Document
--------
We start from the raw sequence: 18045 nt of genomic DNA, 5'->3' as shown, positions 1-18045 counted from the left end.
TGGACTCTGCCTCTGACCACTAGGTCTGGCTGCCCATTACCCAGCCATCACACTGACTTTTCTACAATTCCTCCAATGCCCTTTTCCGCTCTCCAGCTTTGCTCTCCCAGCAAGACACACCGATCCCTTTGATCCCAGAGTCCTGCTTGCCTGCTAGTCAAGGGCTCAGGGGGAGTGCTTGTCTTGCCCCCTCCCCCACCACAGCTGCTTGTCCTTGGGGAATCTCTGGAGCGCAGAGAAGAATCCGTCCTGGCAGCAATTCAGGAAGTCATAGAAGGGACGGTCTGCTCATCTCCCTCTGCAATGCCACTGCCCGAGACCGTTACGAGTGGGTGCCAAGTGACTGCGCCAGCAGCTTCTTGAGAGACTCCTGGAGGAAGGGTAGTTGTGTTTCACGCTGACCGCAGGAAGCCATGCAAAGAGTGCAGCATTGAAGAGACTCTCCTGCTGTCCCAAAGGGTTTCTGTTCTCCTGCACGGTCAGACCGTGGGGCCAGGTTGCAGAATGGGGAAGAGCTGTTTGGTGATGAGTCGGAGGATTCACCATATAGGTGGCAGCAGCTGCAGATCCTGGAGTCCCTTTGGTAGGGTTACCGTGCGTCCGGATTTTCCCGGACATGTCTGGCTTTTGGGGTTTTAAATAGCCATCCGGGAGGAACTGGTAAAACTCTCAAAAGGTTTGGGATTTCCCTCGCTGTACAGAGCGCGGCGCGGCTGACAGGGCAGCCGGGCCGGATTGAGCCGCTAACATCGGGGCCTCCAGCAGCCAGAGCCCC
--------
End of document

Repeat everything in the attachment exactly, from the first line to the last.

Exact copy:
We start from the raw sequence: 18045 nt of genomic DNA, 5'->3' as shown, positions 1-18045 counted from the left end.
TGGACTCTGCCTCTGACCACTAGGTCTGGCTGCCCATTACCCAGCCATCACACTGACTTTTCTACAATTCCTCCAATGCCCTTTTCCGCTCTCCAGCTTTGCTCTCCCAGCAAGACACACCGATCCCTTTGATCCCAGAGTCCTGCTTGCCTGCTAGTCAAGGGCTCAGGGGGAGTGCTTGTCTTGCCCCCTCCCCCACCACAGCTGCTTGTCCTTGGGGAATCTCTGGAGCGCAGAGAAGAATCCGTCCTGGCAGCAATTCAGGAAGTCATAGAAGGGACGGTCTGCTCATCTCCCTCTGCAATGCCACTGCCCGAGACCGTTACGAGTGGGTGCCAAGTGACTGCGCCAGCAGCTTCTTGAGAGACTCCTGGAGGAAGGGTAGTTGTGTTTCACGCTGACCGCAGGAAGCCATGCAAAGAGTGCAGCATTGAAGAGACTCTCCTGCTGTCCCAAAGGGTTTCTGTTCTCCTGCACGGTCAGACCGTGGGGCCAGGTTGCAGAATGGGGAAGAGCTGTTTGGTGATGAGTCGGAGGATTCACCATATAGGTGGCAGCAGCTGCAGATCCTGGAGTCCCTTTGGTAGGGTTACCGTGCGTCCGGATTTTCCCGGACATGTCTGGCTTTTGGGGTTTTAAATAGCCATCCGGGAGGAACTGGTAAAACTCTCAAAAGGTTTGGGATTTCCCTCGCTGTACAGAGCGCGGCGCGGCTGACAGGGCAGCCGGGCCGGATTGAGCCGCTAACATCGGGGCCTCCAGCAGCCAGAGCCCC